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... sound is ... like a curtain of ... ... on a tin roof. I am about to part the curtain and look out of the window, when the aroma floats in. ... images of twil


The sound is familiar-- like a curtain of raindrops descending on a tin roof. I am about to part the curtain and look out of the window, when the aroma floats in. Conjuring images of twilight, soft breeze, the cows coming home-- the bells jingling around their necks… dinner laid out on a chatai (straw mat) on the kitchen floor--light yellow rice peppered with mustard seeds and soaked in home-made ghee…

I am led by the nose…into the kitchen in vaidya Ramakant Mishra's home. A symphony of flavour is playing there. The big round wok on the stove, with curry leaves and cumin seeds crackling inside the clear golden ghee, sending out the sound that I mistook for rain. And the aroma. Again the aroma.

I don't mean to sound dramatic. But don't blame me if I do. There are smells that send you crazy. The first whiff of rain that rises off the earth. The fresh scent of water-sprinkled cilantro. Ocean-mist. Daffodils. And ghee.

"Almost everything I like is either sinful, illegal or fattening" said Oscar Wilde. And isn’t that true of most things in life--chocolate, fries and streaking on the beach, to name a few. Happily, ghee isn't among them. It's delicious and it's actually good for you.

Ghee is everywhere in Indian life. For centuries, Indian women have used carbon from ghee-lamps as a protective eyeliner. Mothers massage their newborns with it, to make their skin supple. The no-fail Indian remedy for an upset stomach is ghee-bhaat (boiled rice) with a pinch of salt. Because ghee can transport particles into cells, many Ayurvedic formulations use it as a base. Ghee is the fat that lights the lamps of temples--no other fat is considered more auspicious.

But superstition is not just why the Indians love ghee. Renowned vaidya Dr Ramakant Mishra, who heads product research at Maharishi Ayurveda International, says Ayurveda discovered the role of ghee in well-being centuries ago. So beneficial is this fat that vaidyas have given it the status of a “rasayana”, or pre-eminent healing food.

Ghee is:

Light: That rich, creamy look. You would imagine ghee is a heavy fat. It's not. What is ghee, you may ask. Dehydrated milk-butter without its solids. To make ghee, technologists heat milk butter on a slow fire. All the water slowly evaporates. What's left of the butter is a clear golden liquid, with the solids settled at the bottom. The liquid is ghee. Bonus: ghee is so flavorful that just a teaspoon will do more than four tablespoons of any other cooking oil.

Luscious: Brush a layer on corn-on-the-cob or drop a dollop into hot lentils. Pour into the hollow of a freshly baked potato or saute with salmon. Stir-fry, bake, saute or spread--any which way you use it, ghee will find flavour with you. What’s more, it won’t smoke or burn during cooking.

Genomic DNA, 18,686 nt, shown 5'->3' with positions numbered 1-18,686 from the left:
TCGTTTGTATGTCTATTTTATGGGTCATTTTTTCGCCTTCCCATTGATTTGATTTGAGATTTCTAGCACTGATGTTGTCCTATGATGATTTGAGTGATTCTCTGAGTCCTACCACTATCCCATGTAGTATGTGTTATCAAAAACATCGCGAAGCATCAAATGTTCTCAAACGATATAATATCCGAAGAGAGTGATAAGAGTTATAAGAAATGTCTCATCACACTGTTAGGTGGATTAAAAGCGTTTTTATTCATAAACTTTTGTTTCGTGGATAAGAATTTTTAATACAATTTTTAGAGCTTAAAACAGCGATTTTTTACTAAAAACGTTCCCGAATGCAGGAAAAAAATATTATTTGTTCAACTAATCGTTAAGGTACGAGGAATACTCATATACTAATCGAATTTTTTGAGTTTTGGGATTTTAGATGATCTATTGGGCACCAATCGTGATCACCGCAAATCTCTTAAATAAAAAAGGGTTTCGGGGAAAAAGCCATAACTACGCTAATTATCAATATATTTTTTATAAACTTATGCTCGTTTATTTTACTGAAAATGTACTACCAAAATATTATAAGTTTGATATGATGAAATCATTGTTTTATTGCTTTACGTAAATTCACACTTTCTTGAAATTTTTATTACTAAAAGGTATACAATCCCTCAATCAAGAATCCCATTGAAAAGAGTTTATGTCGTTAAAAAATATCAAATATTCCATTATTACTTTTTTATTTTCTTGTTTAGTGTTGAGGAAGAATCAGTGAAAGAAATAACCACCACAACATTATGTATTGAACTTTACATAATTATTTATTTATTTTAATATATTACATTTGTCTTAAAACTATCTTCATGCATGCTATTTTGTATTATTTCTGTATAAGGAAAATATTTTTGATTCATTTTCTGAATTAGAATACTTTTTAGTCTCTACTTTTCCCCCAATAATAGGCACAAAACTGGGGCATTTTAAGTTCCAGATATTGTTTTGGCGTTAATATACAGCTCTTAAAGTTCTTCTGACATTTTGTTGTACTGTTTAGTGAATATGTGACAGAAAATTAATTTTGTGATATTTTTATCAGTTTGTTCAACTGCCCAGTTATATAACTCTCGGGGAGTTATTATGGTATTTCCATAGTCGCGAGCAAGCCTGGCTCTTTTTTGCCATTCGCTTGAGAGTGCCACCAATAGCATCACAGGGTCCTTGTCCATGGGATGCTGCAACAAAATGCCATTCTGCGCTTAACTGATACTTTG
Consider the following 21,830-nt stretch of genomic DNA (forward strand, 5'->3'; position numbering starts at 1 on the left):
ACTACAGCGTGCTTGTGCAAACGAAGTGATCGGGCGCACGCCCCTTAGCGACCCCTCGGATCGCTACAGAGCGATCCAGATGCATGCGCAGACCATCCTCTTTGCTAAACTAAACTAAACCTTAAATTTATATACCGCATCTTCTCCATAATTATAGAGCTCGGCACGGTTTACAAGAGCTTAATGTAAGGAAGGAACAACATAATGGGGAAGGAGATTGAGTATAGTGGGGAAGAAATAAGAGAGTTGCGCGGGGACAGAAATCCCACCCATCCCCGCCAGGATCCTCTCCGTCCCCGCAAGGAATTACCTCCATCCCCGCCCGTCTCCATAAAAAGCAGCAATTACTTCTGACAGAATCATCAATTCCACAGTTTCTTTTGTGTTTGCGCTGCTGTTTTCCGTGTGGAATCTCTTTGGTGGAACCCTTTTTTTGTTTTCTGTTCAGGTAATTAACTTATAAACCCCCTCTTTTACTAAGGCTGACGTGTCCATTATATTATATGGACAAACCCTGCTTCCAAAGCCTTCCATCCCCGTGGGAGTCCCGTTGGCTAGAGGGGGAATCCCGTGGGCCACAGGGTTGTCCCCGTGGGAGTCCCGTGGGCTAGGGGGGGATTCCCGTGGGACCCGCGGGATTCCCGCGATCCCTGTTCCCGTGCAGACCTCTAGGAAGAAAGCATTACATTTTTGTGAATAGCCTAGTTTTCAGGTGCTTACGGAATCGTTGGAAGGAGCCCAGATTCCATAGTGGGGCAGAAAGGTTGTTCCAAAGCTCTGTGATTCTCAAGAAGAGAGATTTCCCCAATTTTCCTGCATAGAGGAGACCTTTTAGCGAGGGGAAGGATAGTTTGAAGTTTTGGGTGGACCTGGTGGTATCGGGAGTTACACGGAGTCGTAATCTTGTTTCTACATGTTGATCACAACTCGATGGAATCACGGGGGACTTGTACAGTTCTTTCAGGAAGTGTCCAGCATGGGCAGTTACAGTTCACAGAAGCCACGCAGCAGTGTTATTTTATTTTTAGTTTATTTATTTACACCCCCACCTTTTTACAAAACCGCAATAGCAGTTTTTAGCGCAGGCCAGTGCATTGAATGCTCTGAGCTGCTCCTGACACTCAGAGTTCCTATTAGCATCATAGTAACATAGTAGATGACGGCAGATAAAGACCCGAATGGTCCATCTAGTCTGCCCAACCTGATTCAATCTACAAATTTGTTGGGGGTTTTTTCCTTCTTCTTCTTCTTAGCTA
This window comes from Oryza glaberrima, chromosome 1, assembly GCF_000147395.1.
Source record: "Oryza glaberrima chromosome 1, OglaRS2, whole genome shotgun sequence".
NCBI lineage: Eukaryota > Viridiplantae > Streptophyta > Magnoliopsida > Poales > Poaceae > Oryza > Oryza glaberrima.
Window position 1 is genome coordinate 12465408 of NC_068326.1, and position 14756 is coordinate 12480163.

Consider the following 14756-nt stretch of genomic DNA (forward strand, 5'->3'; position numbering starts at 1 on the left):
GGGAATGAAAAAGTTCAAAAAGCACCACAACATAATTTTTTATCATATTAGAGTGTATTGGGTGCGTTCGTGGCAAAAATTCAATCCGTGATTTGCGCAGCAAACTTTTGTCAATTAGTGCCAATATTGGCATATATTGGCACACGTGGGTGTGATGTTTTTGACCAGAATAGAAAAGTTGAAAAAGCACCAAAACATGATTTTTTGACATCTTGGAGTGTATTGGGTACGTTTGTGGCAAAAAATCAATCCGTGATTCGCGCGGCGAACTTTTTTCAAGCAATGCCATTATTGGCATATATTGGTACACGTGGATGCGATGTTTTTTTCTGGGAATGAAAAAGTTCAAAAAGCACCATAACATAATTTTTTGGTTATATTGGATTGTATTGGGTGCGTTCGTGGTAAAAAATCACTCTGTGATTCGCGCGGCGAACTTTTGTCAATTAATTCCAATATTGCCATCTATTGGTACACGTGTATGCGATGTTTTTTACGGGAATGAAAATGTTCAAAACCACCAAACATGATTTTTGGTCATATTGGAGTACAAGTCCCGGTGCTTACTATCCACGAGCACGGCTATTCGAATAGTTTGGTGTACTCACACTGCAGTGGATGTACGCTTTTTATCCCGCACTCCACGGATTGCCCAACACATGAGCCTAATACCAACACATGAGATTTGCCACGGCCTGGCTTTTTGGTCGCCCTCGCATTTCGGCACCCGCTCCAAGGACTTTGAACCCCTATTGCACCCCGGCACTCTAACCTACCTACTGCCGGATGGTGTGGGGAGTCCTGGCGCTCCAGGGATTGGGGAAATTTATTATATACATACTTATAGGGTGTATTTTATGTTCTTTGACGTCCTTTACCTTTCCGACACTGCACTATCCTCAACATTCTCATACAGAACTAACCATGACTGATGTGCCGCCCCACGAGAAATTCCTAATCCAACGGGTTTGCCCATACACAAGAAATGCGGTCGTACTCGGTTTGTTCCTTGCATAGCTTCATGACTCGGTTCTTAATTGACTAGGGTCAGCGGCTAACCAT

Lasting: Keep ghee and butter at room temperature. Butter will eventually turn rancid; ghee will not. It's the moisture in butter that promotes decay. Virtually moisture-free, ghee has no such problem. It will retain its original freshness and flavour for months, even without refrigeration.

Energising: Some foods dissolve in water, and some in fat. Ghee in your diet will carry fat-soluble foods quickly and easily inside cells. Such foods will reach where they are supposed to reach, to work the way they are supposed to work. Sometimes, it's just packaging that makes the difference.

An Anti-oxidant: Ghee has beta-carotene and vitamin E, both known anti-oxidants that counter the effects of free radicals. Science has been able to establish that free radicals cause nearly 90 percent of all degenerative diseases. Ghee in your diet, then, could give Father Time a run for his money.

A Sharpener: The goodness of ghee not only powers your cells, but also penetrates the corners of your mind. Result— quicker leaning, better recall, wiser decisions. Cow ghee in particular is supposed to be extremely good for your brain.

A Healer: Ghee repairs the mucus lining of the stomach and evens out the acid balance in there. An ancient Indian fable says King Akbar the Great once challenged a citizen to eat and digest limestone. The man accepted—and won. His secret? Just before he had the limsetone, he downed a huge bowlful of ghee to arm his stomach against the assault.

So stir-fry the garlic in a teaspoon of gheeBusiness Management Articles, and drizzle over piping hot bread. It’s aromatherapy of the most intoxicating kind. Then feel the flavour do ghee-licious things to your taste-buds. Indulge.

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Shubhra Krishan is a journalist from India, now based in Colorado Springs. She specializes in writing about Ayurveda--a system of healing that originated in India more than 5000 years ago. Her articles on Ayurveda can be found at and

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